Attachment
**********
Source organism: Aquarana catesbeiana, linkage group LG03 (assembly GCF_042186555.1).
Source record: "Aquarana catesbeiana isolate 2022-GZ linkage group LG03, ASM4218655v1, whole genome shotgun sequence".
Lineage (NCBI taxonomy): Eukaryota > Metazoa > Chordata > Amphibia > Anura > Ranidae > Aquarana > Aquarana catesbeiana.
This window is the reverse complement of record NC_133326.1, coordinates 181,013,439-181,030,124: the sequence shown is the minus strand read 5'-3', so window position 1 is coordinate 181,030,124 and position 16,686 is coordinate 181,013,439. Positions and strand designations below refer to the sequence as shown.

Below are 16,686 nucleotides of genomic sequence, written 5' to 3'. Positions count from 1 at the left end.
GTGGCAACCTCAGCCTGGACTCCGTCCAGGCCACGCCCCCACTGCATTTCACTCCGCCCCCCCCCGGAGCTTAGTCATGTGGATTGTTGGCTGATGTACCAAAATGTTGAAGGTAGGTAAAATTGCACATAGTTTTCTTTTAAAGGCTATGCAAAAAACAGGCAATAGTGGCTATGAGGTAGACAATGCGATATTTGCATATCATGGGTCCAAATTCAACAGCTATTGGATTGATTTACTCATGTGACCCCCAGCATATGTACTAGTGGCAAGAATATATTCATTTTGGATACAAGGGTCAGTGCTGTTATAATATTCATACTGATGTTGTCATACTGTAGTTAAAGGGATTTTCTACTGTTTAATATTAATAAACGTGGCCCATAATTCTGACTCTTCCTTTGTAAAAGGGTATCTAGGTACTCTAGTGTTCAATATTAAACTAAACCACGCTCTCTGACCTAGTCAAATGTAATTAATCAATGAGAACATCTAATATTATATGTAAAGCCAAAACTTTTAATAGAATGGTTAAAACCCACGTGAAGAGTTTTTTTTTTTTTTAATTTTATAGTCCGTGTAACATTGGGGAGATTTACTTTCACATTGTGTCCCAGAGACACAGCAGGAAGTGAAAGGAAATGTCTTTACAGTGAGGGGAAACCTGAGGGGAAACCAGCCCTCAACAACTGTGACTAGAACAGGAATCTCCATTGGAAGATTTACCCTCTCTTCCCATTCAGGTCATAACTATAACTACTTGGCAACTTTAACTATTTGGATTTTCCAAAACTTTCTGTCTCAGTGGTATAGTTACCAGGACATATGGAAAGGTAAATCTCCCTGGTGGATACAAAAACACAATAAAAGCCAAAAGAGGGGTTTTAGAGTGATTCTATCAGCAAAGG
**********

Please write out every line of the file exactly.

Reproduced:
Source organism: Aquarana catesbeiana, linkage group LG03 (assembly GCF_042186555.1).
Source record: "Aquarana catesbeiana isolate 2022-GZ linkage group LG03, ASM4218655v1, whole genome shotgun sequence".
Lineage (NCBI taxonomy): Eukaryota > Metazoa > Chordata > Amphibia > Anura > Ranidae > Aquarana > Aquarana catesbeiana.
This window is the reverse complement of record NC_133326.1, coordinates 181,013,439-181,030,124: the sequence shown is the minus strand read 5'-3', so window position 1 is coordinate 181,030,124 and position 16,686 is coordinate 181,013,439. Positions and strand designations below refer to the sequence as shown.

Below are 16,686 nucleotides of genomic sequence, written 5' to 3'. Positions count from 1 at the left end.
GTGGCAACCTCAGCCTGGACTCCGTCCAGGCCACGCCCCCACTGCATTTCACTCCGCCCCCCCCCGGAGCTTAGTCATGTGGATTGTTGGCTGATGTACCAAAATGTTGAAGGTAGGTAAAATTGCACATAGTTTTCTTTTAAAGGCTATGCAAAAAACAGGCAATAGTGGCTATGAGGTAGACAATGCGATATTTGCATATCATGGGTCCAAATTCAACAGCTATTGGATTGATTTACTCATGTGACCCCCAGCATATGTACTAGTGGCAAGAATATATTCATTTTGGATACAAGGGTCAGTGCTGTTATAATATTCATACTGATGTTGTCATACTGTAGTTAAAGGGATTTTCTACTGTTTAATATTAATAAACGTGGCCCATAATTCTGACTCTTCCTTTGTAAAAGGGTATCTAGGTACTCTAGTGTTCAATATTAAACTAAACCACGCTCTCTGACCTAGTCAAATGTAATTAATCAATGAGAACATCTAATATTATATGTAAAGCCAAAACTTTTAATAGAATGGTTAAAACCCACGTGAAGAGTTTTTTTTTTTTTTAATTTTATAGTCCGTGTAACATTGGGGAGATTTACTTTCACATTGTGTCCCAGAGACACAGCAGGAAGTGAAAGGAAATGTCTTTACAGTGAGGGGAAACCTGAGGGGAAACCAGCCCTCAACAACTGTGACTAGAACAGGAATCTCCATTGGAAGATTTACCCTCTCTTCCCATTCAGGTCATAACTATAACTACTTGGCAACTTTAACTATTTGGATTTTCCAAAACTTTCTGTCTCAGTGGTATAGTTACCAGGACATATGGAAAGGTAAATCTCCCTGGTGGATACAAAAACACAATAAAAGCCAAAAGAGGGGTTTTAGAGTGATTCTATCAGCAAAGG